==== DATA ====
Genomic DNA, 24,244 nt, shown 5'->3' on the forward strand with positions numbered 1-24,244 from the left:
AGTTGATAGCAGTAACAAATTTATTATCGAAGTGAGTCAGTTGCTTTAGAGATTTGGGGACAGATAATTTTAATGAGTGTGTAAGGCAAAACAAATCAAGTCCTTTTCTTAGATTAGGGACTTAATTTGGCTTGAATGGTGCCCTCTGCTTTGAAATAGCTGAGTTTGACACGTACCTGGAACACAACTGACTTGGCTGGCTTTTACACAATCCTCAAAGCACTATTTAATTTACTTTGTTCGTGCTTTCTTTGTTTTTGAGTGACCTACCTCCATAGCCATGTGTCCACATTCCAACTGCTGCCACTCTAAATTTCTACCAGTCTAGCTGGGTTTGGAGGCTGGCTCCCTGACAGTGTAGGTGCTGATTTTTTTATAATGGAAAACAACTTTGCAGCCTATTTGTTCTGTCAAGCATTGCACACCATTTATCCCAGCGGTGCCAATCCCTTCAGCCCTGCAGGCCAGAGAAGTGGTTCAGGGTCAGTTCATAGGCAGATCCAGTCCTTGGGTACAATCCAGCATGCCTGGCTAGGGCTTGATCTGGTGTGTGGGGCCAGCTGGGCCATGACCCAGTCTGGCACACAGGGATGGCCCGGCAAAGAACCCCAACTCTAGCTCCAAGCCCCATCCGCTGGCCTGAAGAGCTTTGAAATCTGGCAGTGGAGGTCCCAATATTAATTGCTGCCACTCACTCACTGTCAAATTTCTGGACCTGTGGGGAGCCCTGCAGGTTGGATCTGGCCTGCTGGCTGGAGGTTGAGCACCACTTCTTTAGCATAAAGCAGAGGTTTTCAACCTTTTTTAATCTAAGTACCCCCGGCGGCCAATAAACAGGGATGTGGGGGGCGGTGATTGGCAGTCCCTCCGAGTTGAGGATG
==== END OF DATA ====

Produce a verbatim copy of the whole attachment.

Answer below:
Genomic DNA, 24,244 nt, shown 5'->3' on the forward strand with positions numbered 1-24,244 from the left:
AGTTGATAGCAGTAACAAATTTATTATCGAAGTGAGTCAGTTGCTTTAGAGATTTGGGGACAGATAATTTTAATGAGTGTGTAAGGCAAAACAAATCAAGTCCTTTTCTTAGATTAGGGACTTAATTTGGCTTGAATGGTGCCCTCTGCTTTGAAATAGCTGAGTTTGACACGTACCTGGAACACAACTGACTTGGCTGGCTTTTACACAATCCTCAAAGCACTATTTAATTTACTTTGTTCGTGCTTTCTTTGTTTTTGAGTGACCTACCTCCATAGCCATGTGTCCACATTCCAACTGCTGCCACTCTAAATTTCTACCAGTCTAGCTGGGTTTGGAGGCTGGCTCCCTGACAGTGTAGGTGCTGATTTTTTTATAATGGAAAACAACTTTGCAGCCTATTTGTTCTGTCAAGCATTGCACACCATTTATCCCAGCGGTGCCAATCCCTTCAGCCCTGCAGGCCAGAGAAGTGGTTCAGGGTCAGTTCATAGGCAGATCCAGTCCTTGGGTACAATCCAGCATGCCTGGCTAGGGCTTGATCTGGTGTGTGGGGCCAGCTGGGCCATGACCCAGTCTGGCACACAGGGATGGCCCGGCAAAGAACCCCAACTCTAGCTCCAAGCCCCATCCGCTGGCCTGAAGAGCTTTGAAATCTGGCAGTGGAGGTCCCAATATTAATTGCTGCCACTCACTCACTGTCAAATTTCTGGACCTGTGGGGAGCCCTGCAGGTTGGATCTGGCCTGCTGGCTGGAGGTTGAGCACCACTTCTTTAGCATAAAGCAGAGGTTTTCAACCTTTTTTAATCTAAGTACCCCCGGCGGCCAATAAACAGGGATGTGGGGGGCGGTGATTGGCAGTCCCTCCGAGTTGAGGATG